“I was chubby, always had big feet, the wrong shoes, bad hair," Winslet said. 
"When I grew up, I never heard positive reinforcement about body image from any female in my life. I only ever heard negatives. That's very damaging because then you're programmed as a young woman to immediately scrutinize yourself and how you look. And so I stand in front of the mirror and say to [her daughter] Mia, 'We are so lucky that we've got a shape. We're so lucky we're curvy. We're so lucky that we've got good bums.' And she'll say, 'Mummy, I know, thank God.' It's working, that thing that I've been doing. It's paying off."

To me, Kate is one of the most perfect people on the planet. I know, I know, no one is perfect, but just the idea that people like Kate who we often view as beautiful and poised have experienced self-esteem issues ... it just seems so bizarre. SHE'S KATE WINSLET! But at the same time, it lets us know we're not alone. After all, celebrities are humans, too.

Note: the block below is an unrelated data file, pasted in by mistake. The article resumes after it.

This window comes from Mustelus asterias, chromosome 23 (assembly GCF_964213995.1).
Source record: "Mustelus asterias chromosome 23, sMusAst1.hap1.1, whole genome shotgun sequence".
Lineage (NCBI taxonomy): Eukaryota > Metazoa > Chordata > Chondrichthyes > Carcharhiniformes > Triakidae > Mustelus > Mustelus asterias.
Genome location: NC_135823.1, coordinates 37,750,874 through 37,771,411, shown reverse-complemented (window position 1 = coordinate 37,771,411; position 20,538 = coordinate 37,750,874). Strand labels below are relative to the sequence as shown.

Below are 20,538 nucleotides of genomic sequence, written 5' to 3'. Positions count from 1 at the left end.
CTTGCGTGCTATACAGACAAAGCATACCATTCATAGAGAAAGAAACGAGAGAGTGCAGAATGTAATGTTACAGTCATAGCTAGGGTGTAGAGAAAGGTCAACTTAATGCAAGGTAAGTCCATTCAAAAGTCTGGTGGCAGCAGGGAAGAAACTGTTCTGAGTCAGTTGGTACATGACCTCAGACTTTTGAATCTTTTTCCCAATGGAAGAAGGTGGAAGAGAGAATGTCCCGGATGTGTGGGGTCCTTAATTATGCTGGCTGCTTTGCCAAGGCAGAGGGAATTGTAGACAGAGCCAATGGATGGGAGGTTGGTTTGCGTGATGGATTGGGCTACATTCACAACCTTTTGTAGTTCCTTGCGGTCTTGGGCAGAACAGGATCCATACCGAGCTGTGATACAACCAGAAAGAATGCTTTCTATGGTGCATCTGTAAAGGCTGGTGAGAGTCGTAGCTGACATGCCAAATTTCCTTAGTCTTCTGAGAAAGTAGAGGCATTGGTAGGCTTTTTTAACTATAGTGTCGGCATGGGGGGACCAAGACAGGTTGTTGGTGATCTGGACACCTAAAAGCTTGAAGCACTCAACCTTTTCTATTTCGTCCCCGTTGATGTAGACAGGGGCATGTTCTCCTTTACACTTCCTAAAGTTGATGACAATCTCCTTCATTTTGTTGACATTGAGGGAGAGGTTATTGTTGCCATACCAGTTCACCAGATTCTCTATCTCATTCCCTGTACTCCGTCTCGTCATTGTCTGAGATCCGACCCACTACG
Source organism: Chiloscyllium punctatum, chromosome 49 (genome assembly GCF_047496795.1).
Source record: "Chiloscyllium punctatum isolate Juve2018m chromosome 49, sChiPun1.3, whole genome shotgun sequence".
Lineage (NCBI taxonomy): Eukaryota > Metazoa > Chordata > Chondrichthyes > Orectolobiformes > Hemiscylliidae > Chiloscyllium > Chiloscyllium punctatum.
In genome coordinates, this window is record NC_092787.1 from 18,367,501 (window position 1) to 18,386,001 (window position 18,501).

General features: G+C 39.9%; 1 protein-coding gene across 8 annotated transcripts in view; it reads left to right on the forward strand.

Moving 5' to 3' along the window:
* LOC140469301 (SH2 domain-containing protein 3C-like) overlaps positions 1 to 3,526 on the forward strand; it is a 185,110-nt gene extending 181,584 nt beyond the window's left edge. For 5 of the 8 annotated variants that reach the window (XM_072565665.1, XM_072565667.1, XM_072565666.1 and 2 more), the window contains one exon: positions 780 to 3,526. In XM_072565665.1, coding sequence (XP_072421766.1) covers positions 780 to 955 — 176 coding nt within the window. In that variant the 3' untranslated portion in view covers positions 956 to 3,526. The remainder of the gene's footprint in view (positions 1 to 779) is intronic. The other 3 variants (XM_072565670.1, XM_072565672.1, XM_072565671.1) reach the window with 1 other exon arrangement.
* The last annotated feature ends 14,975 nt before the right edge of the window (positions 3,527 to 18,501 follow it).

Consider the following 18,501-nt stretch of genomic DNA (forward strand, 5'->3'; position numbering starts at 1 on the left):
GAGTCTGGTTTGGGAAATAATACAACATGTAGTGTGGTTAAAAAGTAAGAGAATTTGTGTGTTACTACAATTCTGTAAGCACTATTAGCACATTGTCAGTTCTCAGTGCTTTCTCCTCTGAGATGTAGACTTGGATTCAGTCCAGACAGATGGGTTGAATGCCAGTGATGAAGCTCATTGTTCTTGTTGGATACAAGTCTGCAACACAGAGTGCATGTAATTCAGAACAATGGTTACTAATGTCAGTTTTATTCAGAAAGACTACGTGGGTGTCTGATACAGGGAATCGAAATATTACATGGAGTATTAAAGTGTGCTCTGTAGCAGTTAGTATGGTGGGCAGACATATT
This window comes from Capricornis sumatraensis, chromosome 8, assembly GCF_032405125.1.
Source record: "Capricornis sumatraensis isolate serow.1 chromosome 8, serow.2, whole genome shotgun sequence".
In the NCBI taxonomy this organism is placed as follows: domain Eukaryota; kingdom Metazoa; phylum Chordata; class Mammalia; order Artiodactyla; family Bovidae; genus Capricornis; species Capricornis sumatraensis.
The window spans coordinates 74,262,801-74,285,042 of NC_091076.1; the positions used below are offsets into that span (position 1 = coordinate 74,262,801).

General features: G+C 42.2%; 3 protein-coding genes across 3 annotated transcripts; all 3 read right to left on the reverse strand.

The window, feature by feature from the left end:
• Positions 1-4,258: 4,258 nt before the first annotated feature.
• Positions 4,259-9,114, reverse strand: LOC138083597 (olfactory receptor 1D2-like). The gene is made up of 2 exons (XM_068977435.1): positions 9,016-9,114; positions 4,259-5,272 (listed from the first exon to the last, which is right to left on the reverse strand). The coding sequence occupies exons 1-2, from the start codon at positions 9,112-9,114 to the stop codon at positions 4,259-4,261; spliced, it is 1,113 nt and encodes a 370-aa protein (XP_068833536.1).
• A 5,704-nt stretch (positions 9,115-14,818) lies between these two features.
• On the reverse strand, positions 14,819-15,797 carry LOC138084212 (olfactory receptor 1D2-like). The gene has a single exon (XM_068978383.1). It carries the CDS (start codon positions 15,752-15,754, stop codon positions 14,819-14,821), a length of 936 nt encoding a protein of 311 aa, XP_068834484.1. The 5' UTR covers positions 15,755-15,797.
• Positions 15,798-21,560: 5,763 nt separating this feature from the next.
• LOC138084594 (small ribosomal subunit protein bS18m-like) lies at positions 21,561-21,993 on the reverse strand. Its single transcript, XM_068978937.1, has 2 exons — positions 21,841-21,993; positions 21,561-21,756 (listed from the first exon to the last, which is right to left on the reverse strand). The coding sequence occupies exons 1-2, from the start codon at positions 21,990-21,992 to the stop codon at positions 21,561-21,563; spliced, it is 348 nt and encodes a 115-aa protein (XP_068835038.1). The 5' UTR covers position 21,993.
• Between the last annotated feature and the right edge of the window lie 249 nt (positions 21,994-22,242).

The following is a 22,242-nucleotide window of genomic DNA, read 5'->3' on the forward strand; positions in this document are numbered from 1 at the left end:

P.S. If you haven't heard Pink's 2017 VMAs speech, I'm going to leave it right here for you because everyone needs to hear it. Go ahead and play it, I'll wait.

Doesn't it just make you love Pink even more? And want to give Willow a big hug?!

It breaks my heart to think we can start to feel like we're not 'enough' at such an early age. When do these negative thoughts start to surface and how do we make them stop?

I've experienced many versions of self-doubt throughout my life, whether in appearance, through demeaning comments and even while applying for jobs.


Growing up, I had many different friend groups. I always felt like the “fat” friend — the one that wasn’t pretty enough or thin enough.

In elementary school, my friend's mom told my mom — are you ready for it — that my legs were too big for my body. This is cruel no matter what, but to say that about a child? That's absurdly cruel.